- Tokgöz MA, Atik OŞ, Esendağlı G, Öğüt B, Bozkurt HH. Is it possible that the pathogenesis of osteoarthritis could start with subchondral trabecular bone loss like osteoporosis? Eklem Hastalik Cerrahisi 2018;29:152-8.
- Atik OŞ, Sezgin EA, Tepedelenlioğlu HE. The role of biomarkers in osteoarthritis and osteoporosis for early diagnosis and monitoring prognosis. Eklem Hastalik Cerrahisi 2019;30:175-6.
- Petersen W, Metzlaff S. Open wedge high tibial osteotomy (HTO) versus mobile bearing unicondylar medial joint replacement: five years results. Arch Orthop Trauma Surg 2016;136:983-9.
- Lobenhoffer P, De Simoni C, Staubli A. Open-wedge high- tibial osteotomy with rigid plate fixation. Tech Knee Surg 2002;1:93-105.
- Takeuchi R, Umemoto Y, Aratake M, Bito H, Saito I, Kumagai K, et al. A mid term comparison of open wedge high tibial osteotomy vs unicompartmental knee arthroplasty for medial compartment osteoarthritis of the knee. J Orthop Surg Res 2010;5:65.
- Santoso MB, Wu L. Unicompartmental knee arthroplasty, is it superior to high tibial osteotomy in treating unicompartmental osteoarthritis? A meta-analysis and systemic review. J Orthop Surg Res 2017;12:50.
- Feeley BT, Gallo RA, Sherman S, Williams RJ. Management of osteoarthritis of the knee in the active patient. J Am Acad Orthop Surg 2010;18:406-16.
- Prodromos CC, Amendola A, Jakob RP. High tibial osteotomy: Indications, techniques. Instr Course Lect 2015;64:555-65.
- Paley D. Principles of deformity correction. Berlin: Springer; 2014.
- Martin R, Birmingham TB, Willits K, Litchfield R, Lebel ME, Giffin JR. Adverse event rates and classifications in medial opening wedge high tibial osteotomy. Am J Sports Med 2014;42:1118-26.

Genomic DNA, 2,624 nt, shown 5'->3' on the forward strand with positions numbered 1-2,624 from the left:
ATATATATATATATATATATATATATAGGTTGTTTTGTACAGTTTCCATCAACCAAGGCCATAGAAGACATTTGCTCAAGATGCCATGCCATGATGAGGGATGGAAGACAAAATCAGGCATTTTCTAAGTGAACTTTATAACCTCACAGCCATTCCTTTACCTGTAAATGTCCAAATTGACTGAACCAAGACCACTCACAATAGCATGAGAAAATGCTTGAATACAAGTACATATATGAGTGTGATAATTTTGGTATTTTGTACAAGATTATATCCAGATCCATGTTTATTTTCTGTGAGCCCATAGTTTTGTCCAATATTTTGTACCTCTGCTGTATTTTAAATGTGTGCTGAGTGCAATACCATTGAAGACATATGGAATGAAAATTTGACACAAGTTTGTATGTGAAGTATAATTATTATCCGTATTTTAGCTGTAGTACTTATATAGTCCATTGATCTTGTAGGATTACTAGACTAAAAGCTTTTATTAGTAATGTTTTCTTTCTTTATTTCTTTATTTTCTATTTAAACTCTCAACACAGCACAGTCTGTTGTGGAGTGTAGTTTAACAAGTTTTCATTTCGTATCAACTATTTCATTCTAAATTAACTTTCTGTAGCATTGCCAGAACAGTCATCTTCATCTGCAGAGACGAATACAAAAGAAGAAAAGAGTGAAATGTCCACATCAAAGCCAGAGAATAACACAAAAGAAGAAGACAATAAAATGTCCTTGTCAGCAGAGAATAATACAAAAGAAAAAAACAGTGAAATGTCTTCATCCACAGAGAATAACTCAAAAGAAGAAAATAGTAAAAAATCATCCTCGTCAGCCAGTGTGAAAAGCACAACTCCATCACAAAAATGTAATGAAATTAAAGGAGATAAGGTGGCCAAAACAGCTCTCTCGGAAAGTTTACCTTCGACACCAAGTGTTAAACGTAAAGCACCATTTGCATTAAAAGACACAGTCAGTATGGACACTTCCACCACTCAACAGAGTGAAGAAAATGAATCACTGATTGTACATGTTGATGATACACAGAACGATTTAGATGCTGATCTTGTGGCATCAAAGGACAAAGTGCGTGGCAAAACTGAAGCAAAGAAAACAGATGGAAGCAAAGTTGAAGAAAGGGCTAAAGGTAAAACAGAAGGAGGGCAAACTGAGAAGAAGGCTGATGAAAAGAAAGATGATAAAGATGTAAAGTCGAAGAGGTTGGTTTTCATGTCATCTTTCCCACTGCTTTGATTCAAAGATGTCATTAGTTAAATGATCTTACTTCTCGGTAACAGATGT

- Lash NJ, Feller JA, Batty LM, Wasiak J, Richmond AK. Bone grafts and bone substitutes for opening-wedge osteotomies of the knee: a systematic review. Arthroscopy 2015;31:720-30.
- Harris JD, McNeilan R, Siston RA, Flanigan DC. Survival and clinical outcome of isolated high tibial osteotomy and combined biological knee reconstruction. Knee 2013;20:154-61.
- Zorzi AR, da Silva HG, Muszkat C, Marques LC, Cliquet A Jr, de Miranda JB. Opening-wedge high tibial osteotomy with and without bone graft. Artif Organs 2011;35:301-7.
- Aryee S, Imhoff AB, Rose T, Tischer T. Do we need synthetic osteotomy augmentation materials for opening-wedge high tibial osteotomy. Biomaterials 2008;29:3497-502.
- Lee JS, Park YJ, Wang L, Chang YS, Shetty GM, Nha KW. Modified Iliac Crest Reconstruction with Bone Cement for Reduction of Donor Site Pain and Morbidity after Open Wedge High Tibial Osteotomy: A Prospective Study. Knee Surg Relat Res 2016;28:277-82.
- Pornrattanamaneewong C, Numkanisorn S, Chareancholvanich K, Harnroongroj T. A retrospective analysis of medial opening wedge high tibial osteotomy for varus osteoarthritic knee. Indian J Orthop 2012;46:455-61.
- Gouin F, Yaouanc F, Waast D, Melchior B, Delecrin J, Passuti N. Open wedge high tibial osteotomies: Calcium- phosphate ceramic spacer versus autologous bonegraft. Orthop Traumatol Surg Res 2010;96:637-45.
- Luites JW, Brinkman JM, Wymenga AB, van Heerwaarden RJ. Fixation stability of opening- versus closing-wedge high tibial osteotomy: a randomised clinical trial using radiostereometry. J Bone Joint Surg [Br] 2009;91:1459-65.
- Hoell S, Suttmoeller J, Stoll V, Fuchs S, Gosheger G. The high tibial osteotomy, open versus closed wedge, a comparison of methods in 108 patients. Arch Orthop Trauma Surg 2005;125:638-43.
- Jung WH, Takeuchi R, Kim DH, Nag R. Faster union rate and better clinical outcomes using autologous bone graft after medial opening wedge high tibial osteotomy. Knee Surgery, Sports Traumatology. Arthroscopy 2019;28:1-8.
- Fucentese SF, Tscholl PM, Sutter R, Brucker PU, Meyer DC, Koch PP. Bone autografting in medial open wedge high tibial osteotomy results in improved osseous gap healing on computed tomography, but no functional advantage: a prospective, randomised, controlled trial. Knee Surg Sports Traumatol Arthrosc 2019;27:2951-7.
- Kim YT, Choi JY, Lee JK, Lee YM, Kim JI. Coronal tibiofemoral subluxation is a risk factor for postoperative overcorrection in high tibial osteotomy. Knee 2019;26:832-7.